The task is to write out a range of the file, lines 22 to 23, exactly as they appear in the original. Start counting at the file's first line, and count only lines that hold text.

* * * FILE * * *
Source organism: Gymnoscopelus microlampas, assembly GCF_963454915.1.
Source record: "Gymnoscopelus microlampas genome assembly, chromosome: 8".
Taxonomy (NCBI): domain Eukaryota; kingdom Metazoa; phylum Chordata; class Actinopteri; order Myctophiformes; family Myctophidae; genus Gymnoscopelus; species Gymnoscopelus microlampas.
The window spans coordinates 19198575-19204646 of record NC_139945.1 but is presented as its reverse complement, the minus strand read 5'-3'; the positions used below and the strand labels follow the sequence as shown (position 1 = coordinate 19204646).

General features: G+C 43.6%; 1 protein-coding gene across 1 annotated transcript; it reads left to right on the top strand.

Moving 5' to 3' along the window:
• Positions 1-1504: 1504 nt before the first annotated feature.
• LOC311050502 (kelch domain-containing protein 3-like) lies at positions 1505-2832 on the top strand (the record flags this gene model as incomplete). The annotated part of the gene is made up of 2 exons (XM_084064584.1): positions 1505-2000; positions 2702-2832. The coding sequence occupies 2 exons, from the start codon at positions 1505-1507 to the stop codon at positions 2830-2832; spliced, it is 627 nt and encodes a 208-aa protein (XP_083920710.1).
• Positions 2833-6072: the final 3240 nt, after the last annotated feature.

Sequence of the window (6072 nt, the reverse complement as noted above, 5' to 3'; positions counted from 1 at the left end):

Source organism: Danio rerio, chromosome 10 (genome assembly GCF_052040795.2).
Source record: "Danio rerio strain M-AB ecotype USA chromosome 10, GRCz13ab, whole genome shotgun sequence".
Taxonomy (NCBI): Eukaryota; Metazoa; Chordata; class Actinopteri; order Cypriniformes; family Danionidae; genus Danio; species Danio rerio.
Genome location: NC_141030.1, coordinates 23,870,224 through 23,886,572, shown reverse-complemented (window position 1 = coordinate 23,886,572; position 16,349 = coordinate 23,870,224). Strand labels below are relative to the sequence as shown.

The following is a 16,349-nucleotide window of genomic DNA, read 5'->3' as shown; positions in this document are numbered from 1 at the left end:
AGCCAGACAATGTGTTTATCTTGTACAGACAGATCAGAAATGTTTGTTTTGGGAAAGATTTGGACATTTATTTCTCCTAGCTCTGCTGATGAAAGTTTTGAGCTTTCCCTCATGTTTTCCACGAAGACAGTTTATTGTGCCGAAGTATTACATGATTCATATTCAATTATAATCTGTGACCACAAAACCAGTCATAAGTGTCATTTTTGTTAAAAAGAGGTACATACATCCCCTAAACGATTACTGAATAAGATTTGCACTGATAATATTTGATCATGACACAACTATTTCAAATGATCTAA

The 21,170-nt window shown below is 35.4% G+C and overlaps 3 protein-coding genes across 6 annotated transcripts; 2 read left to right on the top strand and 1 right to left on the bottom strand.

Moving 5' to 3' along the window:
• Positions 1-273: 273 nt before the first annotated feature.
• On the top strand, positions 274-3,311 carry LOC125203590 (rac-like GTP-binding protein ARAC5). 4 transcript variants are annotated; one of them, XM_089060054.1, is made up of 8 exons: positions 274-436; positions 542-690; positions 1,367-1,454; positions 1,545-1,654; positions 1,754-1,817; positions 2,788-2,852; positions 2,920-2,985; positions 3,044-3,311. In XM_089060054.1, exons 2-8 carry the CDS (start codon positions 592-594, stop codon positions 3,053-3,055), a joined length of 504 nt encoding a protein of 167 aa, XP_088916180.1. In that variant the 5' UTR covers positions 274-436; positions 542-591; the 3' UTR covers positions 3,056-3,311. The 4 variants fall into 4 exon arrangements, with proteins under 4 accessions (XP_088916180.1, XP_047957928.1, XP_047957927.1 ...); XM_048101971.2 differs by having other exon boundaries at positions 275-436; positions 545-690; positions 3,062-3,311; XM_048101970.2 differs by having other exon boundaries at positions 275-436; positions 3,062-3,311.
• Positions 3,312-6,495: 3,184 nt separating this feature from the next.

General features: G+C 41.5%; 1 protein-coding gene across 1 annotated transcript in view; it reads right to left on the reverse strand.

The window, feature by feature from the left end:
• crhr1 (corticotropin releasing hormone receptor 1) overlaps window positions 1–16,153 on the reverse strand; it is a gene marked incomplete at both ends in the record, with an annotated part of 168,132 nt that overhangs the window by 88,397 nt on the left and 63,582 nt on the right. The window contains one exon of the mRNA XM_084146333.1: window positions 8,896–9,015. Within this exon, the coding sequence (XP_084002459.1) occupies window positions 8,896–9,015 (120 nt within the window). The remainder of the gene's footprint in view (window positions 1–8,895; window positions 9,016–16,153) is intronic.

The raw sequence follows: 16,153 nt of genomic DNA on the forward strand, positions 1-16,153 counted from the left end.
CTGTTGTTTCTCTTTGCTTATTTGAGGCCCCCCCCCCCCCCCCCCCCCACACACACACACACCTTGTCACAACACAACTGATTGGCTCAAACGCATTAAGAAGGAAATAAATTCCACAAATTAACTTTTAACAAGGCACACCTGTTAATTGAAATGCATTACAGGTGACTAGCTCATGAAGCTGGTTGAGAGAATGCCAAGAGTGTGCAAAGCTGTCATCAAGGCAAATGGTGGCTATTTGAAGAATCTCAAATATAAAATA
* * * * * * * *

General features: G+C 41.5%; 1 protein-coding gene across 1 annotated transcript in view; it reads right to left on the reverse strand.

The window, feature by feature from the left end: